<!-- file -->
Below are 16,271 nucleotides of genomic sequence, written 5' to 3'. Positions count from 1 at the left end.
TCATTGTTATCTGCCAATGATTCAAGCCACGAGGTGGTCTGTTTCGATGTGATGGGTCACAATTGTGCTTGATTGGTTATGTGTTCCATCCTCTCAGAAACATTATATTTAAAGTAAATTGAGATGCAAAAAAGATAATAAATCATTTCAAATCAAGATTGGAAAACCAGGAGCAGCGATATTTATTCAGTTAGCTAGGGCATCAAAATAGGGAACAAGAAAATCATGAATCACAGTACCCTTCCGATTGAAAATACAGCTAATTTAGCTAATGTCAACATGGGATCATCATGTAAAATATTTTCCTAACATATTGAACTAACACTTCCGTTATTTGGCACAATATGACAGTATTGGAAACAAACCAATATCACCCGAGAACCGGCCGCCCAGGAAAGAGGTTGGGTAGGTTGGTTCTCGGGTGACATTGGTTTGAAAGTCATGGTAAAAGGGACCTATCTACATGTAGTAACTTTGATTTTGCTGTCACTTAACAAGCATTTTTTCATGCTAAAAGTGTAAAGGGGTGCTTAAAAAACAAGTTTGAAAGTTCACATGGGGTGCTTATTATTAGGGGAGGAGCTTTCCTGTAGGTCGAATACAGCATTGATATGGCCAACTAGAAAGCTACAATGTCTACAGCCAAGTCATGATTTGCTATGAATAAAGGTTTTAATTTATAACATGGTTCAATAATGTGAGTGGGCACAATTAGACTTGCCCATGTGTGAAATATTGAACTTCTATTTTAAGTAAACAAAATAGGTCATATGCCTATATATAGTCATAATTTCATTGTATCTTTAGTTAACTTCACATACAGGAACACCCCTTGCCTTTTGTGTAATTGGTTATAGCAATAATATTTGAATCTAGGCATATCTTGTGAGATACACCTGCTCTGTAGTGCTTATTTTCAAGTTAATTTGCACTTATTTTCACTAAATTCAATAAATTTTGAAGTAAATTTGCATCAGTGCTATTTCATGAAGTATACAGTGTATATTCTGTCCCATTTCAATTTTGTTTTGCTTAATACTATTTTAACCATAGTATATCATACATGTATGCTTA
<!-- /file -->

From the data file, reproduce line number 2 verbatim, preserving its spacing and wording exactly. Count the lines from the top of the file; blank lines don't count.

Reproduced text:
TCATTGTTATCTGCCAATGATTCAAGCCACGAGGTGGTCTGTTTCGATGTGATGGGTCACAATTGTGCTTGATTGGTTATGTGTTCCATCCTCTCAGAAACATTATATTTAAAGTAAATTGAGATGCAAAAAAGATAATAAATCATTTCAAATCAAGATTGGAAAACCAGGAGCAGCGATATTTATTCAGTTAGCTAGGGCATCAAAATAGGGAACAAGAAAATCATGAATCACAGTACCCTTCCGATTGAAAATACAGCTAATTTAGCTAATGTCAACATGGGATCATCATGTAAAATATTTTCCTAACATATTGAACTAACACTTCCGTTATTTGGCACAATATGACAGTATTGGAAACAAACCAATATCACCCGAGAACCGGCCGCCCAGGAAAGAGGTTGGGTAGGTTGGTTCTCGGGTGACATTGGTTTGAAAGTCATGGTAAAAGGGACCTATCTACATGTAGTAACTTTGATTTTGCTGTCACTTAACAAGCATTTTTTCATGCTAAAAGTGTAAAGGGGTGCTTAAAAAACAAGTTTGAAAGTTCACATGGGGTGCTTATTATTAGGGGAGGAGCTTTCCTGTAGGTCGAATACAGCATTGATATGGCCAACTAGAAAGCTACAATGTCTACAGCCAAGTCATGATTTGCTATGAATAAAGGTTTTAATTTATAACATGGTTCAATAATGTGAGTGGGCACAATTAGACTTGCCCATGTGTGAAATATTGAACTTCTATTTTAAGTAAACAAAATAGGTCATATGCCTATATATAGTCATAATTTCATTGTATCTTTAGTTAACTTCACATACAGGAACACCCCTTGCCTTTTGTGTAATTGGTTATAGCAATAATATTTGAATCTAGGCATATCTTGTGAGATACACCTGCTCTGTAGTGCTTATTTTCAAGTTAATTTGCACTTATTTTCACTAAATTCAATAAATTTTGAAGTAAATTTGCATCAGTGCTATTTCATGAAGTATACAGTGTATATTCTGTCCCATTTCAATTTTGTTTTGCTTAATACTATTTTAACCATAGTATATCATACATGTATGCTTA